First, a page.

I have no doubt we have a wildly different sense of time today than we did before civilization began. But strictly speaking, time has always existed. Time existed before there were even humans to sense time going by, before life itself began. If you believe the scientists, then time began with the big bang, and before that... well, there was no before.

### Re: The Fourteen Cosmological Arguments for the Existence of

Posted: Wed Jul 08, 2020 6:51 am
JohnJBannan wrote:
gib wrote:
JohnJBannan wrote:What does it mean to be an indivisible unit of spacetime?

Indivisible means cannot be divided. I'm not sure how one "divides" spacetime to begin with. I've never been able to take a stretch of space, cut it in half, and disconnect each half from each other. Same with time. If it means something more along the lines of: there aren't any smaller quantities of space or time than the amount of the unit, then I don't know how space or time can be indivisible unless their size was 0.

Spacetime is a creation of the expanded singularity in Big Bang cosmology. It can change size as it expands. It can stretch and warp. Spacetime is a thing albeit an extremely low density thing. The indivisible units of spacetime are near the Planck scale, so currently there is nothing that small to even notice them. But rest assured, many physicists take them very seriously especially in quantum gravity and current attempts to devise a Grand Theory of Everything.

Here’s a YouTube explanation of the discrete vs. continuous debate. https://youtu.be/WjuuO1HnOR4

Here’s some scientific paper on discrete space. https://link.springer.com/article/10.10 ... 018-9562-2

I get the idea that quantum mechanics wants to quantize everything, including space and time... I'm just not sure what that means, and I don't think you do either.

I hazarded a guess with my still-frames picture of the universe for every "frame" of time, but you rejected that picture, and I couldn't make heads or tails of what you proposed in its place.

Anything below the plank scale is too small to measure because the smallest objects we have for measuring are well above the plank scale so they are too low resolution to be effected in any unique way by something smaller than the plank scale. What this means is that any unit of spacetime below this level is undetectable and therefore only theoretical. They theory might work mathematically to render certain models in physics coherent but what it means for time and space to be quantized is unclear to me.

### Re: The Fourteen Cosmological Arguments for the Existence of

Posted: Wed Jul 08, 2020 10:53 am
The intuitive notion is that because particles are quantized, then so is spacetime. For sure, an indivisible unit of spacetime is a weird thing. But, I bring you back to the supposedly timeless photon analogy. A photon can appear and disappear, and yet the photon does not experience time. But, the point is that an indivisible unit of spacetime is not itself subject to time, because it CREATES time. An indivisible unit of spacetime not being made in time can be made by God outside of time, thus not subjecting God to the claim that God is subject to time by virtue of continuous acts of sustaining the universe at each moment of time.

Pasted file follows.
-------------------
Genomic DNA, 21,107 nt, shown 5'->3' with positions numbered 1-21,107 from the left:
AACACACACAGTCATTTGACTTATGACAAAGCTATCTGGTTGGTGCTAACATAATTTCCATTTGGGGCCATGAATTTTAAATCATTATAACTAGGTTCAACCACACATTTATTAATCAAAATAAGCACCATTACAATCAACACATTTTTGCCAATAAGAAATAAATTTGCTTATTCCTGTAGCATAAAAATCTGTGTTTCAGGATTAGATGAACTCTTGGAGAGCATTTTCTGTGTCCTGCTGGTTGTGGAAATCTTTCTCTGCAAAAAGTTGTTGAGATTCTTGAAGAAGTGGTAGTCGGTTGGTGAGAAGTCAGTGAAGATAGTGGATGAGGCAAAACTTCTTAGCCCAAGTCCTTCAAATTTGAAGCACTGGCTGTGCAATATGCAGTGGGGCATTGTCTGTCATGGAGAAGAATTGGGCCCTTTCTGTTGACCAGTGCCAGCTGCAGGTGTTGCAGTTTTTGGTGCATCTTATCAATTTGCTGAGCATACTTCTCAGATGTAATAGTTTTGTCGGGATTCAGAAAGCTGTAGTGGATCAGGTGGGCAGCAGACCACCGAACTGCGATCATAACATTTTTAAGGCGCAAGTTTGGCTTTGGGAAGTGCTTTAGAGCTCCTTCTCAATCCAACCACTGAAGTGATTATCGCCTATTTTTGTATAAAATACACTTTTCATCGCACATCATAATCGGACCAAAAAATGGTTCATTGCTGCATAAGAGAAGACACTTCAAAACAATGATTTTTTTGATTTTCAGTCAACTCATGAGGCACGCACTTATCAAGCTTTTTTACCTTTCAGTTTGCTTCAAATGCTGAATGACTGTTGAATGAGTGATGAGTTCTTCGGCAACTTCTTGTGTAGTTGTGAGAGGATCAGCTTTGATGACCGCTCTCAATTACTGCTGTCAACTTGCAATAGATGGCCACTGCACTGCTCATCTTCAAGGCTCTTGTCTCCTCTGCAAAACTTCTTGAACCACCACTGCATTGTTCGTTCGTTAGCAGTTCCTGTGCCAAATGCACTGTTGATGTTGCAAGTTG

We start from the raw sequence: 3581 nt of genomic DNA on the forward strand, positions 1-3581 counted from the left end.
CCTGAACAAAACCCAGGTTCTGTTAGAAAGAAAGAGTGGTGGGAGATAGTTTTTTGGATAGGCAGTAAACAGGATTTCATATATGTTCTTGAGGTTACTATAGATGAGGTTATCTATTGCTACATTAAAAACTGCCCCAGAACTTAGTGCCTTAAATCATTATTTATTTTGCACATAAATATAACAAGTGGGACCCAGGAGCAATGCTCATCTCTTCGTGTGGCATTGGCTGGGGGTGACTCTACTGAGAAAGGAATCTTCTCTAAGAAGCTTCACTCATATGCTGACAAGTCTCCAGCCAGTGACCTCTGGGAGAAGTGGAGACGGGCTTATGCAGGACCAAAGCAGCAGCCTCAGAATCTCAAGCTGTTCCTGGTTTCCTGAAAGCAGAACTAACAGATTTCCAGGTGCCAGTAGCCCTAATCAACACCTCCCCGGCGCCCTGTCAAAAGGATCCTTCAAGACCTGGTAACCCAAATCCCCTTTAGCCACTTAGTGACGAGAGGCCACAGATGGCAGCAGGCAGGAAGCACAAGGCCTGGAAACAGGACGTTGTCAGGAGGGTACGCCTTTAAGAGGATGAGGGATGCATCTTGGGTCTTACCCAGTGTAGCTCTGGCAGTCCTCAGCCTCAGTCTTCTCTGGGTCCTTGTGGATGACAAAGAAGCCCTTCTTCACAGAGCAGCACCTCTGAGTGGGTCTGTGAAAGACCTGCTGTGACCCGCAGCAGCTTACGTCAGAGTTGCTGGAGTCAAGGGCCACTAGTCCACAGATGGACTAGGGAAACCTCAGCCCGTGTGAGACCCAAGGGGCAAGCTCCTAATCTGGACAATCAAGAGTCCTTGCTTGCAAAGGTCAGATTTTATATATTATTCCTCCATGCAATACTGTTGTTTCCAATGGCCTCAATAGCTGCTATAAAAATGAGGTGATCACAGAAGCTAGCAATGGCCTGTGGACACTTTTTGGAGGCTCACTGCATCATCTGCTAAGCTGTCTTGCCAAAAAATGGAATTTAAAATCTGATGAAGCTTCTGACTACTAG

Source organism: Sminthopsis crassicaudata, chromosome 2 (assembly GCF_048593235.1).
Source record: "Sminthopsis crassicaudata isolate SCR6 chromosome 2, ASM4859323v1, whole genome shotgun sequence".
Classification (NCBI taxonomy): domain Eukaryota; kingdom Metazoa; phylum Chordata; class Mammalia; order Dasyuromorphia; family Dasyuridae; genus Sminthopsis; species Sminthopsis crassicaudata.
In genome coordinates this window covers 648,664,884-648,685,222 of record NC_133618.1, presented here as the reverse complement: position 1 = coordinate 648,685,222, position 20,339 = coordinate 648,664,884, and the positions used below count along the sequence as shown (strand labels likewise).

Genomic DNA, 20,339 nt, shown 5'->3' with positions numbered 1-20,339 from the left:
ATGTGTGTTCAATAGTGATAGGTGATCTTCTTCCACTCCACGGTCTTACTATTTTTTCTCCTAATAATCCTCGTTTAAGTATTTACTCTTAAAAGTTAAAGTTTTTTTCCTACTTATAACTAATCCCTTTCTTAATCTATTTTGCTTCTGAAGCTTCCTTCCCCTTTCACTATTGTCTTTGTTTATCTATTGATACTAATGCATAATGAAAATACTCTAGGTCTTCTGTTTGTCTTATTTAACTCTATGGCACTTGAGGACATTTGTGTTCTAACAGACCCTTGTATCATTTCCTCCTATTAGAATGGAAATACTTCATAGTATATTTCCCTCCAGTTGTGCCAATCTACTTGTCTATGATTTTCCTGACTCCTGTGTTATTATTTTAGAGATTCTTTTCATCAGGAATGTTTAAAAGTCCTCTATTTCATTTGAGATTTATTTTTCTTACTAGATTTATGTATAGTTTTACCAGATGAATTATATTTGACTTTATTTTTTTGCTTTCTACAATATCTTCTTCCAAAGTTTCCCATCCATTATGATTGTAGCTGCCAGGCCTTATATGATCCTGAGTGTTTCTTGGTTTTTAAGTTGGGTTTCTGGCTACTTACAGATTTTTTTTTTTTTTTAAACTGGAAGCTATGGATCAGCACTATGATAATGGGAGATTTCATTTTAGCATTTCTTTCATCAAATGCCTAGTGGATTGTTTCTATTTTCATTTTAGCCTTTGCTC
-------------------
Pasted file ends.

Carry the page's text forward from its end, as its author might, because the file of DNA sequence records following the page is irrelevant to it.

### Re: The Fourteen Cosmological Arguments for the Existence of

Posted: Wed Jul 08, 2020 11:34 am
JohnJBannan wrote:A photon can appear and disappear, and yet the photon does not experience time.

I think you misunderstand this part. The reason they say a photon doesn't experience time isn't because it's lifespan is so brief but because it travels at the speed of light. Time dilation is such that the faster you travel, the more length contracts outside your frame of reference. At the speed of light, the entire universe is maximally contracted such that your starting position and destination position coincide, and therefore there is no distance to travel, and therefore your journey is instant. The photon experiences no time because it's journey, however far across the universe, is instant. We on the other hand experience immense gulfs of time for the photon's travels.

It isn't just that it's weird, it's that it doesn't make sense. Even in the case of virtual particles, which do appear and disappear very briefly, appearing and disappearing implies the passage of time. If the appearing happens first, then it happens first--i.e. before, at the beginning, step #1--and the disappearing happens second--i.e. after, at the end, step #last. <-- There is definitely an order there. So right there, when you talk about particles appearing and disappearing, yet without time going by, it already doesn't make any sense.

I get the feeling you think really, really, really short periods of time mean no time.

### Re: The Fourteen Cosmological Arguments for the Existence of

Posted: Wed Jul 08, 2020 12:25 pm
While what you say about the photon is true and that was already my understanding of it, the photon does appear and disappear without the passage of time (supposedly). That makes the photon a timeless particle and NO TIME passes between its appearance and disappearance. That is in fact the understanding of the photon under General Relativity. So, by analogy to the photon, there is precedent in physics for a particle that can appear and disappear outside of time itself. An indivisible unit of spacetime is clearly not a logical impossibility, because we know photons are real and we know photons are timeless (supposedly).